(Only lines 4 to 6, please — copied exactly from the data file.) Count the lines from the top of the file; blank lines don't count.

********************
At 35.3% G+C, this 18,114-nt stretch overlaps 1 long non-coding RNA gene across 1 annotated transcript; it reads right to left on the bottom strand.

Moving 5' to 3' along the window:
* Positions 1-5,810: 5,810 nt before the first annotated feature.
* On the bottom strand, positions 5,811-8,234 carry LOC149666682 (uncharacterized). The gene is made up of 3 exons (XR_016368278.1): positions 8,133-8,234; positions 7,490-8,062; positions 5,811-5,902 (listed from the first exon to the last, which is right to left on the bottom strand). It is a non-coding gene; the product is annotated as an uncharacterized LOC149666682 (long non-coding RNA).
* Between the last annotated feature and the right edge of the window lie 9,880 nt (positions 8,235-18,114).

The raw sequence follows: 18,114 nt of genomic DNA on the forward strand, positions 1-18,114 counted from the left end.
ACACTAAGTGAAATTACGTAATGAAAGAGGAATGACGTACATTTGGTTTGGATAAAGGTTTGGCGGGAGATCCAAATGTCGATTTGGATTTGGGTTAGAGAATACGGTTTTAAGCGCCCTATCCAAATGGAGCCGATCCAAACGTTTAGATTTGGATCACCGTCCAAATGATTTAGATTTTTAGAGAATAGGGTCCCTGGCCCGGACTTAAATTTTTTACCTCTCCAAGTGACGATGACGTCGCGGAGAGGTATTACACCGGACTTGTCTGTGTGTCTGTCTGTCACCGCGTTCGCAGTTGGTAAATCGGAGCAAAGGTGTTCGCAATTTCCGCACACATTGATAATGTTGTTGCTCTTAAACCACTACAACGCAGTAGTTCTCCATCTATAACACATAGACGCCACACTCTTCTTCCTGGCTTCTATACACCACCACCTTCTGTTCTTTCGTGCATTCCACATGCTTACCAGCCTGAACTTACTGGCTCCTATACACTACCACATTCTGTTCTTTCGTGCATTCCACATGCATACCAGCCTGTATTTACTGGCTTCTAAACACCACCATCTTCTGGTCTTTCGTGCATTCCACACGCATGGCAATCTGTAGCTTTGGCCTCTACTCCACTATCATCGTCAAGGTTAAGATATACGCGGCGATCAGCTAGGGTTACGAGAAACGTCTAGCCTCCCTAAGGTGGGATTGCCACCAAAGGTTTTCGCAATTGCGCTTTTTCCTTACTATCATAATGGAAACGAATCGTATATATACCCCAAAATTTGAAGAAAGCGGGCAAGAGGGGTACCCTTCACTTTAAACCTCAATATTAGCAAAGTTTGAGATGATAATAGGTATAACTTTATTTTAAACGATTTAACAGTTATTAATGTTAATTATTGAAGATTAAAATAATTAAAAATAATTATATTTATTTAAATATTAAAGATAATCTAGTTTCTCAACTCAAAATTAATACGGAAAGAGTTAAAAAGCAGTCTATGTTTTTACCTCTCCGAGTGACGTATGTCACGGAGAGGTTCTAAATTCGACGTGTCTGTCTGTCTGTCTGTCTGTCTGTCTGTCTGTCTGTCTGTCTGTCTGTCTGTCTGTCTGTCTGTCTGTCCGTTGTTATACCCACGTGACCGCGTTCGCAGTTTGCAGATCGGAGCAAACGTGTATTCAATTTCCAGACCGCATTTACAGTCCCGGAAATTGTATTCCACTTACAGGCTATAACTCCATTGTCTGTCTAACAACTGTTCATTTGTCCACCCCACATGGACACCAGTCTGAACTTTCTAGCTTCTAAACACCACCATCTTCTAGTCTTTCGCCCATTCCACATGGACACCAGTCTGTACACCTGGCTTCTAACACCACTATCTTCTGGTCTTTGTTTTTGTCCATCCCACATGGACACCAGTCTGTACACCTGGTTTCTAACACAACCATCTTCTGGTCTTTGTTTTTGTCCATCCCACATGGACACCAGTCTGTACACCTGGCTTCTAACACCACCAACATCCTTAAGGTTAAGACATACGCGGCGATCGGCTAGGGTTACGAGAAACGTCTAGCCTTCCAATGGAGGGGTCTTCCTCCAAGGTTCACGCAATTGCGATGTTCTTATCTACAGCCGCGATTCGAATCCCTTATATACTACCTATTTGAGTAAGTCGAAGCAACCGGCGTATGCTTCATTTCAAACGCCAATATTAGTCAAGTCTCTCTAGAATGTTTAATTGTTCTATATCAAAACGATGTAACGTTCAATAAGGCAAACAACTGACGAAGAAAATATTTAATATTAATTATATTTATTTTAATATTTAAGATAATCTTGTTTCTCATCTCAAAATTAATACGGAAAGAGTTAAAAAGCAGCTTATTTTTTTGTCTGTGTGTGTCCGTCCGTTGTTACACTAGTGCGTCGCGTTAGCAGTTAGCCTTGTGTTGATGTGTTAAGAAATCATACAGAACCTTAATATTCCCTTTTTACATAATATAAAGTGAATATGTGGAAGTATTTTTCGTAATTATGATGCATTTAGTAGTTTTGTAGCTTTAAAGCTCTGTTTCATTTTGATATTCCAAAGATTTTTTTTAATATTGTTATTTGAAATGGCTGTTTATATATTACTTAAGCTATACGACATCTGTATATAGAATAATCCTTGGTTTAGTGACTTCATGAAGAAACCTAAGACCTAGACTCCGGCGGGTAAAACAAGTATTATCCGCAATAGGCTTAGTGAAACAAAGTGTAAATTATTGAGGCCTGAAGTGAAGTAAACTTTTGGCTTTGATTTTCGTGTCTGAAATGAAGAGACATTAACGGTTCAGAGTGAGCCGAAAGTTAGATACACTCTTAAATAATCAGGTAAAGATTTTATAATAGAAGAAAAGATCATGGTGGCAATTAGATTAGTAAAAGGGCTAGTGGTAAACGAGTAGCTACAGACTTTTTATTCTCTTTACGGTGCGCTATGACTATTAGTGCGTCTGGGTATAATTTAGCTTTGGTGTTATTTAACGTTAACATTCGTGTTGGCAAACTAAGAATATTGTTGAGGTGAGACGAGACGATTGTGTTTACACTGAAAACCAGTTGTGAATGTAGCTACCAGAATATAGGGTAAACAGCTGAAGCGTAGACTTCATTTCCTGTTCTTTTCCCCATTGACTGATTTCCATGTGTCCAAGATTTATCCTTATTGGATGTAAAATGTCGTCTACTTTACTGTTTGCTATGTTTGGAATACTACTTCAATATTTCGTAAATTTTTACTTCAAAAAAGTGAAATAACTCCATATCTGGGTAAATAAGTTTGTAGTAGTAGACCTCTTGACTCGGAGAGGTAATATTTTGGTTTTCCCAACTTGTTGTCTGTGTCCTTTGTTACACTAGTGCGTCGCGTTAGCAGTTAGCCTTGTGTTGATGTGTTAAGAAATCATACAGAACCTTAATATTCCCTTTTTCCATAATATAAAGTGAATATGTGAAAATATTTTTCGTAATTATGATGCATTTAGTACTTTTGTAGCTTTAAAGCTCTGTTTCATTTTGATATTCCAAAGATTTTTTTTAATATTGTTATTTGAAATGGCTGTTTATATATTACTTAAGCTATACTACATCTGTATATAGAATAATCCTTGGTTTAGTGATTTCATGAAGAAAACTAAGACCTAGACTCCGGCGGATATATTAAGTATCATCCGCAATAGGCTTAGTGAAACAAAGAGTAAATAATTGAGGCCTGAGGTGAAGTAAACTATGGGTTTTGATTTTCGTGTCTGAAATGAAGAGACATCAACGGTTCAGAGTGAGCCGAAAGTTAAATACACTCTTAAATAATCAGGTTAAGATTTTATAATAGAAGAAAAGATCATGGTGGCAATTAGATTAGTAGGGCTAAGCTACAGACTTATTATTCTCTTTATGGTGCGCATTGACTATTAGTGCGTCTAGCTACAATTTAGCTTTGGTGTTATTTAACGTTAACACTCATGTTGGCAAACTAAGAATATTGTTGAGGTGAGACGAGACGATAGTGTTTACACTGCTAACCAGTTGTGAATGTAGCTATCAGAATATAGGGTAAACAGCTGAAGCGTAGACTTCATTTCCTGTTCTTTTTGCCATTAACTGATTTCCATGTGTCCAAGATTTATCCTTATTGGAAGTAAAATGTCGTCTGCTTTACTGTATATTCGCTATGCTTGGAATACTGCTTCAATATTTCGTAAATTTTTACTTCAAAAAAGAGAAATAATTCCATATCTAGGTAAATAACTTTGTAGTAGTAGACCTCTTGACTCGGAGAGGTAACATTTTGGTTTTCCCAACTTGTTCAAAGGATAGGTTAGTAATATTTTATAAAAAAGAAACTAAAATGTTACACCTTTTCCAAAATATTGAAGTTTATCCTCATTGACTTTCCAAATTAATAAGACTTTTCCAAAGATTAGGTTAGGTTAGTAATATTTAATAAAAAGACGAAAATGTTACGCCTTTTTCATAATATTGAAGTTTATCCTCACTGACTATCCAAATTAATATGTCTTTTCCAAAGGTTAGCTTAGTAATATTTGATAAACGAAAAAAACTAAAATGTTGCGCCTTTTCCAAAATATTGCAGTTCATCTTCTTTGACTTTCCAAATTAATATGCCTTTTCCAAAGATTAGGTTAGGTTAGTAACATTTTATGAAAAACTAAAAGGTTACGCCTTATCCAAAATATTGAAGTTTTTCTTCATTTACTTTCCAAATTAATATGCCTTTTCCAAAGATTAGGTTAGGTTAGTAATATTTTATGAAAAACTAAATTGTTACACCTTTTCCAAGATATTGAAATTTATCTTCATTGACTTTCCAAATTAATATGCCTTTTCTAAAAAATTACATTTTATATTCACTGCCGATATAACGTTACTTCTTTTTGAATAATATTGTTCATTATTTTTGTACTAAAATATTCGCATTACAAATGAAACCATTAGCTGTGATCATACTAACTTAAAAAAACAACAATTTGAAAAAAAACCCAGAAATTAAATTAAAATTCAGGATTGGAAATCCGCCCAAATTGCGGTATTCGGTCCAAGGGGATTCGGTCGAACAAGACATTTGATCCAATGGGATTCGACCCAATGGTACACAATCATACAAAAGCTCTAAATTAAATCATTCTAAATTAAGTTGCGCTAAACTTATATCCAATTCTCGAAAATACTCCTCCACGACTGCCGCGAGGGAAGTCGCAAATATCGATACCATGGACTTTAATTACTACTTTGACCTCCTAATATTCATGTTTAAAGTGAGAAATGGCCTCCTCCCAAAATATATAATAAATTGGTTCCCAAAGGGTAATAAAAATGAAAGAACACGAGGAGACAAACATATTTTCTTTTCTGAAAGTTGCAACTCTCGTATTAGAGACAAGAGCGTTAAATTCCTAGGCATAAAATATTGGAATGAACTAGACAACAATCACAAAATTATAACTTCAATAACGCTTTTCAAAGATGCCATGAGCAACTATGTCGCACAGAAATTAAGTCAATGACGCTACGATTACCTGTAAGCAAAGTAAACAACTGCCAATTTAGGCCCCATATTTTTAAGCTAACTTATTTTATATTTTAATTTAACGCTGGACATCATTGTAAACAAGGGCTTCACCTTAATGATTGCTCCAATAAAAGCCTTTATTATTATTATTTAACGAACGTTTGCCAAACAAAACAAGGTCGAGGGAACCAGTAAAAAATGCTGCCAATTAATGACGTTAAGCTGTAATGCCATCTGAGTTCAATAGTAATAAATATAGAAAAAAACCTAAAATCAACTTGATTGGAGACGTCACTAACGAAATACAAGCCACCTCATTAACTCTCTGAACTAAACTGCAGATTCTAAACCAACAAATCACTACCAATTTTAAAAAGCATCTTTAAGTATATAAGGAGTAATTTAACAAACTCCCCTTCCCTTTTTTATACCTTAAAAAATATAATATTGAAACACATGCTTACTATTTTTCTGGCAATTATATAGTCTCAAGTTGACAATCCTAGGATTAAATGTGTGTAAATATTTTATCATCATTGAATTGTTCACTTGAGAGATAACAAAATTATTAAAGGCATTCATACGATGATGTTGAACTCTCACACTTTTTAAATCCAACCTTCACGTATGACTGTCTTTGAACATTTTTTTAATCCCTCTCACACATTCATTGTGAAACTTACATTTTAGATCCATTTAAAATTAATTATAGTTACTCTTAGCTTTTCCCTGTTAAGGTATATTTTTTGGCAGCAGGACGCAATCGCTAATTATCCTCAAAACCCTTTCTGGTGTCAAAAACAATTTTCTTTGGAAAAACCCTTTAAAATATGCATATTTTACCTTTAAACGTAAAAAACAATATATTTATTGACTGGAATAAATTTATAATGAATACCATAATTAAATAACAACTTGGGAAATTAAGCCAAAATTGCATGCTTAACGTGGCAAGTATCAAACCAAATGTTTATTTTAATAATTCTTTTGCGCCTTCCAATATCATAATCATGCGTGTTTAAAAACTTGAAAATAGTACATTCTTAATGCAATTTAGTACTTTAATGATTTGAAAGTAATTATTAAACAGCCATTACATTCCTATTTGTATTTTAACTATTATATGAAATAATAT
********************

* On the bottom strand, positions 5,811-8,234 carry LOC149666682 (uncharacterized). The gene is made up of 3 exons (XR_016368278.1): positions 8,133-8,234; positions 7,490-8,062; positions 5,811-5,902 (listed from the first exon to the last, which is right to left on the bottom strand). It is a non-coding gene; the product is annotated as an uncharacterized LOC149666682 (long non-coding RNA).
* Between the last annotated feature and the right edge of the window lie 9,880 nt (positions 8,235-18,114).

The raw sequence follows: 18,114 nt of genomic DNA on the forward strand, positions 1-18,114 counted from the left end.